First, make sure it's not under pressure. The bladder had collapsed and covered the outflow at the bottom of the tank. Pressing the valve at the top squirted water. Let the pressure out of the top of the tank. It may squirt water. Once there's no pressure in the top or the bottom, just water, time to go to work.
Drill a hole in the top of the tank with a bit that's large enough to get a sawsall blade in. Then, carefully cut a large hole in the top of the tank. In our Amtrol tank, there was a steel plate across the top with a hole in it. We stuck a hose down the hole into the "top" side of the bladder then started a vacuum and drained the tank.
No need to drill holes in it that would squirt water all over. Once the majority of the water is gone, it's much easier to move around. Just be careful of the sharp edges from the hole you cut!
Paul thank you for your interesting and unusual approach to draining a failed, waterlogged water pressure tank. Since the procedure you describe essentially destroys the tank, we are guessing that the purpose of the drill, cut, and drain procedure you described was to get water out of a ruined internal-bladder water pressure tank in order to make its removal easier.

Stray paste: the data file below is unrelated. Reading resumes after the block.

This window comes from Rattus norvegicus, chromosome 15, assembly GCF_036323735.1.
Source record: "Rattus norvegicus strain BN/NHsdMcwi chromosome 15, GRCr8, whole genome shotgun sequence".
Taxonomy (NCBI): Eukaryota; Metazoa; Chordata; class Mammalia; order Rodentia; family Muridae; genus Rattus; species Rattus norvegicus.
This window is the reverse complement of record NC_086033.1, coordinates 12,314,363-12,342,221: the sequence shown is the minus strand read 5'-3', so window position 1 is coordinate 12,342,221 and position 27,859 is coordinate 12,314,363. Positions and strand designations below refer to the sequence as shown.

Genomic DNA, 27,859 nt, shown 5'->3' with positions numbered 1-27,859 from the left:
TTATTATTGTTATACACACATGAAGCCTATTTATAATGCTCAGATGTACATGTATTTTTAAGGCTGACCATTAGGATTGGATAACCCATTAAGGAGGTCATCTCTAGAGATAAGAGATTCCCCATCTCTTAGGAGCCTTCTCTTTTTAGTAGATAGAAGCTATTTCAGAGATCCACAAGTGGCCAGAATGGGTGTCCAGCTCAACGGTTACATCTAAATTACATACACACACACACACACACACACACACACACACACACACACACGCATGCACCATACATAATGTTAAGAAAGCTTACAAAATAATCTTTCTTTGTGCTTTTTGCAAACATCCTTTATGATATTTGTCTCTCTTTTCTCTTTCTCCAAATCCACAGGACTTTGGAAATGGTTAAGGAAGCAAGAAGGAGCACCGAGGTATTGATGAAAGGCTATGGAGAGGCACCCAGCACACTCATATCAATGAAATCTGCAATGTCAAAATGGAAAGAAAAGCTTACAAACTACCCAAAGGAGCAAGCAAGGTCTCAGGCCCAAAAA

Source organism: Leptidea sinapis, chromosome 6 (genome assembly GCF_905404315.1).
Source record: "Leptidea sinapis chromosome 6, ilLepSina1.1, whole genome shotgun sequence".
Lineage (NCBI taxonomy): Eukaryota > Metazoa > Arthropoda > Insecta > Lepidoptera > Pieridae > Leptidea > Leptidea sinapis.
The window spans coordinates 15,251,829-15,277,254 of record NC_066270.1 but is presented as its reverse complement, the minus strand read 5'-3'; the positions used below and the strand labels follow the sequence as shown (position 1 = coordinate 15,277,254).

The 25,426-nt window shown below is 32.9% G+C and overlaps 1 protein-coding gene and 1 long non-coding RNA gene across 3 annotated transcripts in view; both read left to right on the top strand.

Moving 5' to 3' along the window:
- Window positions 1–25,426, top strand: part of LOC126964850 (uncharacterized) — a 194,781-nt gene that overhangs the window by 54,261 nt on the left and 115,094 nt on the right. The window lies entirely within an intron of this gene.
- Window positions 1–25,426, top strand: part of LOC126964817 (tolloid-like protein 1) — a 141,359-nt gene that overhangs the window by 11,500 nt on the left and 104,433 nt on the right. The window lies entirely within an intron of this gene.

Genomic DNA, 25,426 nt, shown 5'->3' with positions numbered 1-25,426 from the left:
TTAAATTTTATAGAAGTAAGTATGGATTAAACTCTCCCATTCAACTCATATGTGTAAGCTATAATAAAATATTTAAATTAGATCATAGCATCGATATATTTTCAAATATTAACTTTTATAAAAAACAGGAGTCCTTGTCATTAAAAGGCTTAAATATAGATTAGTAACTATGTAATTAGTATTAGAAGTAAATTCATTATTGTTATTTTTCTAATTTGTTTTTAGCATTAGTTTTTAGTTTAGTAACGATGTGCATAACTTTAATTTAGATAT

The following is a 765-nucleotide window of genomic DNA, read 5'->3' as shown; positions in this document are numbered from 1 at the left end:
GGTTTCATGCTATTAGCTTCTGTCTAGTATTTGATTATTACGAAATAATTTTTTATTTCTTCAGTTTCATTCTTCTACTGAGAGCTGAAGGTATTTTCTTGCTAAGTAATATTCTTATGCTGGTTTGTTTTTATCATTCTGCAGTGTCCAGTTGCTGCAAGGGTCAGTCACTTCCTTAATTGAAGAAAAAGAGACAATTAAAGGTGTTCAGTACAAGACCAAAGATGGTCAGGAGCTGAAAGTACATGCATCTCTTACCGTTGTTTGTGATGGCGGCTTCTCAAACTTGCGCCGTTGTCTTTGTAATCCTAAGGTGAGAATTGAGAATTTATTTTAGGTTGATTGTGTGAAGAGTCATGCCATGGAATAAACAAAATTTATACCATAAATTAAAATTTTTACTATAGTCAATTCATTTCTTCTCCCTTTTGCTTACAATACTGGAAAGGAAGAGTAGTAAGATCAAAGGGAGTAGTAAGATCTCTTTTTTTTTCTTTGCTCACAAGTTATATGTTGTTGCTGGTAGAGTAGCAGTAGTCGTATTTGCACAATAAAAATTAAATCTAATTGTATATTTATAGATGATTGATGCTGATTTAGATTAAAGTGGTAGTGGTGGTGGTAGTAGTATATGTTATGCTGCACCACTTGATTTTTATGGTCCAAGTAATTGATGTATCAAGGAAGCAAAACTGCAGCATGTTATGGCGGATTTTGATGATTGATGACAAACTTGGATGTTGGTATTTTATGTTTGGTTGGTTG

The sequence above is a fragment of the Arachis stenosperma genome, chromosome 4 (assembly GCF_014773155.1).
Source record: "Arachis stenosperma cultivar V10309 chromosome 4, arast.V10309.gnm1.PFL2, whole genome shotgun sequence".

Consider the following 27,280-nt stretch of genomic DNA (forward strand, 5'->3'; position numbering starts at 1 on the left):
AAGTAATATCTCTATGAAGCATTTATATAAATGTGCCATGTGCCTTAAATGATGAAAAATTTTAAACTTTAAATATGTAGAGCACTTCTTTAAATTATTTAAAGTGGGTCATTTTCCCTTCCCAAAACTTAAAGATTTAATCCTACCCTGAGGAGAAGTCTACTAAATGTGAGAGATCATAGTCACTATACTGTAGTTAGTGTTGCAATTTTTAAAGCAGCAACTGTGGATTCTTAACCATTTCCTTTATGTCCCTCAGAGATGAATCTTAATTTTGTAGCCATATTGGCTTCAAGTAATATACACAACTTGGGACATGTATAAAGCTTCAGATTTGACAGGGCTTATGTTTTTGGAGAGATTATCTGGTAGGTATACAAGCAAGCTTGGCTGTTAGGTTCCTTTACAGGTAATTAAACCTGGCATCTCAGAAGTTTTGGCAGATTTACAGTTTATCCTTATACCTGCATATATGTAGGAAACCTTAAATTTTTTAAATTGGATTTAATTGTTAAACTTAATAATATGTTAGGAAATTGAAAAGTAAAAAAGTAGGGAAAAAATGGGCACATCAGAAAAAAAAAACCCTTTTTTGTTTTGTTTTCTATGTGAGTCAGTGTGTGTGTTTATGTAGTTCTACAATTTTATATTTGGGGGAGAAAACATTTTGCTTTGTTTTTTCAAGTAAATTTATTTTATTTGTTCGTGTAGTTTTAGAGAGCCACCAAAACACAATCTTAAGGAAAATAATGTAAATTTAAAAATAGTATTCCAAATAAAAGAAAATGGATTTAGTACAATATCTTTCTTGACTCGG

And it's of course interesting to also report the observation of the underlying failiure in the tank - a (probably ruptured) internal tank bladder that collapsed, covering and sealing the tank inlet/outlet.
(July 20, 2012) Trish said:
My WellMate has started turning on and off every few minutes even with no water being used. The pump is rather loud when it turns on and off. It goes from 45psi to 30 psi when it switches on and off. Is this a sign my pump is failing and about to go out? Thanks.